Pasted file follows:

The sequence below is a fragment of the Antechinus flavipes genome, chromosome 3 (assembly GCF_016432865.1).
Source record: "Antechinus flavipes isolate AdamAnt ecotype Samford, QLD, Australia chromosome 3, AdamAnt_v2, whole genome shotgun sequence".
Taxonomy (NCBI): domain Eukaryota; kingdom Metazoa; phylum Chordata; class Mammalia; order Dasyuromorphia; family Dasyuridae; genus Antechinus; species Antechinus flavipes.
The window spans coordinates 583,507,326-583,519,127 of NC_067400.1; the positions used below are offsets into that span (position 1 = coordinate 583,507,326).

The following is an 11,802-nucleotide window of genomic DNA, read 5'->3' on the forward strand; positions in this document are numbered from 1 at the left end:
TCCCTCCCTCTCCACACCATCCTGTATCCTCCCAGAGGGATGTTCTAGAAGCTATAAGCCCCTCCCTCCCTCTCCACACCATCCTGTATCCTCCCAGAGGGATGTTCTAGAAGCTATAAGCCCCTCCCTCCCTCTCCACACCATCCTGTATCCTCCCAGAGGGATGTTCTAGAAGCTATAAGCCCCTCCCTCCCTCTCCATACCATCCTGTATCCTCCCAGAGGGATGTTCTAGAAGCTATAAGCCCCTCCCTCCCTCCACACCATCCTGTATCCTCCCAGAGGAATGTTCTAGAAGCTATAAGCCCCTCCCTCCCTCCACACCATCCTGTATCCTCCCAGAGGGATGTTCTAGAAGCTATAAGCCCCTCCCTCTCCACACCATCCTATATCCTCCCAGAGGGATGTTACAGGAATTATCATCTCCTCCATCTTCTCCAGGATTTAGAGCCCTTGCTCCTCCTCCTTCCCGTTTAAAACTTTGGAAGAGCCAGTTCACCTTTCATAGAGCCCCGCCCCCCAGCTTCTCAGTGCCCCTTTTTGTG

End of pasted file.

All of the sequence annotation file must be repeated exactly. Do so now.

The sequence below is a fragment of the Antechinus flavipes genome, chromosome 3 (assembly GCF_016432865.1).
Source record: "Antechinus flavipes isolate AdamAnt ecotype Samford, QLD, Australia chromosome 3, AdamAnt_v2, whole genome shotgun sequence".
Taxonomy (NCBI): domain Eukaryota; kingdom Metazoa; phylum Chordata; class Mammalia; order Dasyuromorphia; family Dasyuridae; genus Antechinus; species Antechinus flavipes.
The window spans coordinates 583,507,326-583,519,127 of NC_067400.1; the positions used below are offsets into that span (position 1 = coordinate 583,507,326).

The following is an 11,802-nucleotide window of genomic DNA, read 5'->3' on the forward strand; positions in this document are numbered from 1 at the left end:
TCCCTCCCTCTCCACACCATCCTGTATCCTCCCAGAGGGATGTTCTAGAAGCTATAAGCCCCTCCCTCCCTCTCCACACCATCCTGTATCCTCCCAGAGGGATGTTCTAGAAGCTATAAGCCCCTCCCTCCCTCTCCACACCATCCTGTATCCTCCCAGAGGGATGTTCTAGAAGCTATAAGCCCCTCCCTCCCTCTCCATACCATCCTGTATCCTCCCAGAGGGATGTTCTAGAAGCTATAAGCCCCTCCCTCCCTCCACACCATCCTGTATCCTCCCAGAGGAATGTTCTAGAAGCTATAAGCCCCTCCCTCCCTCCACACCATCCTGTATCCTCCCAGAGGGATGTTCTAGAAGCTATAAGCCCCTCCCTCTCCACACCATCCTATATCCTCCCAGAGGGATGTTACAGGAATTATCATCTCCTCCATCTTCTCCAGGATTTAGAGCCCTTGCTCCTCCTCCTTCCCGTTTAAAACTTTGGAAGAGCCAGTTCACCTTTCATAGAGCCCCGCCCCCCAGCTTCTCAGTGCCCCTTTTTGTG